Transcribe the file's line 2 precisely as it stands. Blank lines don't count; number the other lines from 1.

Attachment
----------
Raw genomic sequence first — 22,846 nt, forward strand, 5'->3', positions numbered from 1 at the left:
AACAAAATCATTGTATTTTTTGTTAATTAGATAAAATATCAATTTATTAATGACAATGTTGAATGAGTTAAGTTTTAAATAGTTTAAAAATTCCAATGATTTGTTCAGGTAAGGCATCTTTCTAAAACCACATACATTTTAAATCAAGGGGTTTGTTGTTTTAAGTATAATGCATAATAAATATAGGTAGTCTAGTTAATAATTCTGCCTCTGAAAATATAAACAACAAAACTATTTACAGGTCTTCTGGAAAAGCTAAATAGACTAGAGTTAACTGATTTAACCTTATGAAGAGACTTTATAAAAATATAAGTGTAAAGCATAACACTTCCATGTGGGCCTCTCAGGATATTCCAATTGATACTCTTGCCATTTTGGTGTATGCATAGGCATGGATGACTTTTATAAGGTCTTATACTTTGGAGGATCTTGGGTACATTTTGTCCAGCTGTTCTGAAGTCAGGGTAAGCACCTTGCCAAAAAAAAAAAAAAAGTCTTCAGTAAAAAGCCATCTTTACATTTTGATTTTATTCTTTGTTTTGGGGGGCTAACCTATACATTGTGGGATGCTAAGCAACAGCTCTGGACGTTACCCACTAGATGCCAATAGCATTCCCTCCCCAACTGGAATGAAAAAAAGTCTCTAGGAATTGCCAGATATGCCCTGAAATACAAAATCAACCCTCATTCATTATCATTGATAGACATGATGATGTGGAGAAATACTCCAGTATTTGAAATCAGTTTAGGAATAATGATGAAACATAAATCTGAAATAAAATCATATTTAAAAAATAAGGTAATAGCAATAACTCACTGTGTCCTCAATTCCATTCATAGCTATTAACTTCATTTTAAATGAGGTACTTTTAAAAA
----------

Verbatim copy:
AACAAAATCATTGTATTTTTTGTTAATTAGATAAAATATCAATTTATTAATGACAATGTTGAATGAGTTAAGTTTTAAATAGTTTAAAAATTCCAATGATTTGTTCAGGTAAGGCATCTTTCTAAAACCACATACATTTTAAATCAAGGGGTTTGTTGTTTTAAGTATAATGCATAATAAATATAGGTAGTCTAGTTAATAATTCTGCCTCTGAAAATATAAACAACAAAACTATTTACAGGTCTTCTGGAAAAGCTAAATAGACTAGAGTTAACTGATTTAACCTTATGAAGAGACTTTATAAAAATATAAGTGTAAAGCATAACACTTCCATGTGGGCCTCTCAGGATATTCCAATTGATACTCTTGCCATTTTGGTGTATGCATAGGCATGGATGACTTTTATAAGGTCTTATACTTTGGAGGATCTTGGGTACATTTTGTCCAGCTGTTCTGAAGTCAGGGTAAGCACCTTGCCAAAAAAAAAAAAAAAGTCTTCAGTAAAAAGCCATCTTTACATTTTGATTTTATTCTTTGTTTTGGGGGGCTAACCTATACATTGTGGGATGCTAAGCAACAGCTCTGGACGTTACCCACTAGATGCCAATAGCATTCCCTCCCCAACTGGAATGAAAAAAAGTCTCTAGGAATTGCCAGATATGCCCTGAAATACAAAATCAACCCTCATTCATTATCATTGATAGACATGATGATGTGGAGAAATACTCCAGTATTTGAAATCAGTTTAGGAATAATGATGAAACATAAATCTGAAATAAAATCATATTTAAAAAATAAGGTAATAGCAATAACTCACTGTGTCCTCAATTCCATTCATAGCTATTAACTTCATTTTAAATGAGGTACTTTTAAAAA